Scrapping the 50p rate would be a gift to Labour

A tax cut for the 1 per cent would do more to retoxify the Tory brand than any other measure.

Sign Up

Get the New Statesman's Morning Call email.

Does George Osborne have a political death wish? If today's Guardian is to be believed, the answer is yes. The Chancellor is reportedly planning to cut the top rate of tax from 50p to 40p in next week's Budget, an act that would be an electoral gift to Labour. "A tax cut for the 1 per cent", "Making the rich richer". The attack lines write themselves.

Every poll ever conducted on the subject has found overwhelming public support for the 50p rate (a YouGov poll last September, for instance, found that 59 per cent oppose its abolition, with just 23 per cent in favour. Significantly, 50 per cent of Tory voters supported the rate, with 37 per cent opposed.) In fact, more voters than not would like to see it raised to 60p (a recent ComRes poll found that 48 per cent would support this move, with 33 per cent opposed).

Osborne's justification would be that the 50p rate is raising significantly less revenue than expected - a Treasury study will reportedly show that it is is bringing in hundreds of millions, rather than billions, of pounds. But even here the politics are complicated for the Chancellor. If the 50p rate is raising little or no revenue it's because people are avoiding it. In most voters' eyes, that's an argument for clamping down on tax loopholes, not for cutting taxes for the highest earners. The abolition of the 50p rate at a time when real incomes are plummeting would definitively signal that we're not "all in this together".

At the behest of the Lib Dems, Osborne would replace the top rate with a wealth-based levy or a series of anti-avoidance measures, and announce a significant increase in the personal allowance. In an op-ed for today's Guardian, David Laws and Tim Farron, from opposing wings of their party, put forward a series of joint demands:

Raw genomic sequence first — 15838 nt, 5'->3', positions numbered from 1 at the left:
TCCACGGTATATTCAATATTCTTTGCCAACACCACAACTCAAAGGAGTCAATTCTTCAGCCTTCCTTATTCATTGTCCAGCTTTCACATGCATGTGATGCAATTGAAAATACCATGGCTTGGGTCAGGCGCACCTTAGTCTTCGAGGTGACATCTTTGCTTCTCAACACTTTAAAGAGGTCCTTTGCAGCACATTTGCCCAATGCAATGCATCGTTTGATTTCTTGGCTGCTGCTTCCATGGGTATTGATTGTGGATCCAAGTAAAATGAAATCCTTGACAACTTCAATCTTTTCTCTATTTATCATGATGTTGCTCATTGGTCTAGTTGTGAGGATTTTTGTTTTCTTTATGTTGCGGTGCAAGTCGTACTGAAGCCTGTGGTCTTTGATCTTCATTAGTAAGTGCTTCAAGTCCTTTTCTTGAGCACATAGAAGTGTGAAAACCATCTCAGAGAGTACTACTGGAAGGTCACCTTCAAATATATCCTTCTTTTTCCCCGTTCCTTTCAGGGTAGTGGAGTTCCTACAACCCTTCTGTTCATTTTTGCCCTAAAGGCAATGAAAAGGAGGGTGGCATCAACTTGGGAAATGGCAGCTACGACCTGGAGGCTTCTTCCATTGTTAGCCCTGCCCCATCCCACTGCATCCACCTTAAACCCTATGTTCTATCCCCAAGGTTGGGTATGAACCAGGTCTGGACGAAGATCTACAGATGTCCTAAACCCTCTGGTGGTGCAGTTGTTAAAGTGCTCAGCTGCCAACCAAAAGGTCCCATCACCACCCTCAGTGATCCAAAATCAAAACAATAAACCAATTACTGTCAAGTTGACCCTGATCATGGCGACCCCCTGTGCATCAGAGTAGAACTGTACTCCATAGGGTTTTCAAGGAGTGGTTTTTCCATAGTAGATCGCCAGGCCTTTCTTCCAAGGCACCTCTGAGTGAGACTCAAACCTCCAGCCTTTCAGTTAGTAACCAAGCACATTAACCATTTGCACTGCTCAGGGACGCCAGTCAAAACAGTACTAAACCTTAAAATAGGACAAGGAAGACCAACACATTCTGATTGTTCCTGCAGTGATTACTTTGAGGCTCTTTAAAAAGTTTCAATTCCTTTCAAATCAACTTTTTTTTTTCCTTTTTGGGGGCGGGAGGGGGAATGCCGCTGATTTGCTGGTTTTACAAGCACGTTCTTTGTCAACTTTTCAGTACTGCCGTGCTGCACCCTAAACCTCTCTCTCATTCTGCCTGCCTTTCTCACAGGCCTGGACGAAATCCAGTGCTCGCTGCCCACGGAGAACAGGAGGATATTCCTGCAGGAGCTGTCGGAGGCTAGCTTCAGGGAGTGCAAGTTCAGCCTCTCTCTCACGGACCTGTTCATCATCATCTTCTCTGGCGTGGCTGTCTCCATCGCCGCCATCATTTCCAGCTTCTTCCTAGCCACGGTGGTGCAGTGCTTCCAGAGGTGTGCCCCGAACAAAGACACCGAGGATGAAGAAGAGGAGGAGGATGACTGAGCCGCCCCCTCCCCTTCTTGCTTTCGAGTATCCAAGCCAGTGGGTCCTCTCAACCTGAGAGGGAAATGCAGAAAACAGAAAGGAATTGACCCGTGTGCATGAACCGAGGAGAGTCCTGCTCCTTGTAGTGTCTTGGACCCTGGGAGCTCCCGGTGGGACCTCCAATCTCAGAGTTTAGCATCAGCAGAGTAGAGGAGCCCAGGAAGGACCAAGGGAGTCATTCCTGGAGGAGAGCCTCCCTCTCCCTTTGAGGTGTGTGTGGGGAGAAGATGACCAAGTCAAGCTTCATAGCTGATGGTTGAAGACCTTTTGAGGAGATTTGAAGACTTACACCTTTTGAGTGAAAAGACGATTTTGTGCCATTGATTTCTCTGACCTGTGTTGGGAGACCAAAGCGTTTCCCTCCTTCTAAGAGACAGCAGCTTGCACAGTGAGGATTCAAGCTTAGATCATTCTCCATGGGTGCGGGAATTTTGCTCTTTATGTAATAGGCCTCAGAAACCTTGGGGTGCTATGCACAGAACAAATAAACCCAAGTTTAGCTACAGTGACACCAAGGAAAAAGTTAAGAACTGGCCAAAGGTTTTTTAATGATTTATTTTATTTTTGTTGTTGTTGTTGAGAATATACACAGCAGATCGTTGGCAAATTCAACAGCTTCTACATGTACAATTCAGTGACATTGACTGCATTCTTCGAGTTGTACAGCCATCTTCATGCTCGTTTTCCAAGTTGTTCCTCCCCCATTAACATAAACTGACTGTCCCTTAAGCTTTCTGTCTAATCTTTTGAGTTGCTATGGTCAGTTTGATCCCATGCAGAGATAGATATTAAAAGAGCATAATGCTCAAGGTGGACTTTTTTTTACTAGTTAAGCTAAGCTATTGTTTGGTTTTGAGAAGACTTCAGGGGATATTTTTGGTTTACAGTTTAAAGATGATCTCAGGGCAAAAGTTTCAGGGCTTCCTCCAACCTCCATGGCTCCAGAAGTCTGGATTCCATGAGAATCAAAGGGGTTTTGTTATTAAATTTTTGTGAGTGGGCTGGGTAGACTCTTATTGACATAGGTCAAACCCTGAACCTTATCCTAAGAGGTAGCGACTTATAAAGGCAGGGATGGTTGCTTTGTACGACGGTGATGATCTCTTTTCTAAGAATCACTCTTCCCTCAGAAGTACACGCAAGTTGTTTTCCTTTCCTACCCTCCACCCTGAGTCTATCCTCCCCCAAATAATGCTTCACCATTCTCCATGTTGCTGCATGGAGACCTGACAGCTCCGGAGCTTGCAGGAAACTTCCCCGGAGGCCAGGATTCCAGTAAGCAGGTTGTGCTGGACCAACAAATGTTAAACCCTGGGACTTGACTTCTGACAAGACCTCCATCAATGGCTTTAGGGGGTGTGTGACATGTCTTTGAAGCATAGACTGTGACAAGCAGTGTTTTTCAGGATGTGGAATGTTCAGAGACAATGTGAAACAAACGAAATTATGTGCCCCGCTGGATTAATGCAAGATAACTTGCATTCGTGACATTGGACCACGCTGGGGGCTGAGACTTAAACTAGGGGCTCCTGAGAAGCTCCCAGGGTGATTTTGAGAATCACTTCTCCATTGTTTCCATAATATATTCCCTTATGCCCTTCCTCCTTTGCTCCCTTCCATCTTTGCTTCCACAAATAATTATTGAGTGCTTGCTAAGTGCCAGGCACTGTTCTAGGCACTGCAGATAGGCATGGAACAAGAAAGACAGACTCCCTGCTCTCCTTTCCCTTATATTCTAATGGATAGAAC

First, clamp down hard on avoidance - with specific measures, including on stamp duty, and a tough, new, general anti-avoidance rule. Second, make it harder for wealthy foreigners to shelter their money from tax. Tax wealth - including property - more.

And third, stop some of those in the top 1% from paying such a tiny share of their income in tax (think Mitt Romney's 13.9% tax rate!). Nick Clegg's proposal for a 'tycoon tax', a basic minimum rate of tax on all income, is a very good idea.

But even if some or all of these demands are met, the headlines after Budget day will still be "Osborne slashes income tax for the richest". Surely the Chancellor, touted as the Tories' pre-eminent strategist, can't want that? To which some reply, he doesn't. Today's FT reports that Osborne is only considering a more modest reduction to 45 per cent, where the rate might raise more revenue.

Unlike when Nigel Lawson slashed the top rate from 60 per cent to 40 per cent [to audible gasps from the chamber] in his infamous 1988 Budget, a cut in the rate has been trailed in advance. Perhaps the fall-out will be limited, some Tories hope. If the 50p rate has to go, and Osborne has always described it as a "temporary" measure, then now, three years ahead of the election, is the time to act. But even for Osborne, an inveterate gambler, a cut in the top rate may be an audacious step too far. The Chancellor is flirting with political disaster.

George Eaton is senior online editor of the New Statesman.

Free trial CSS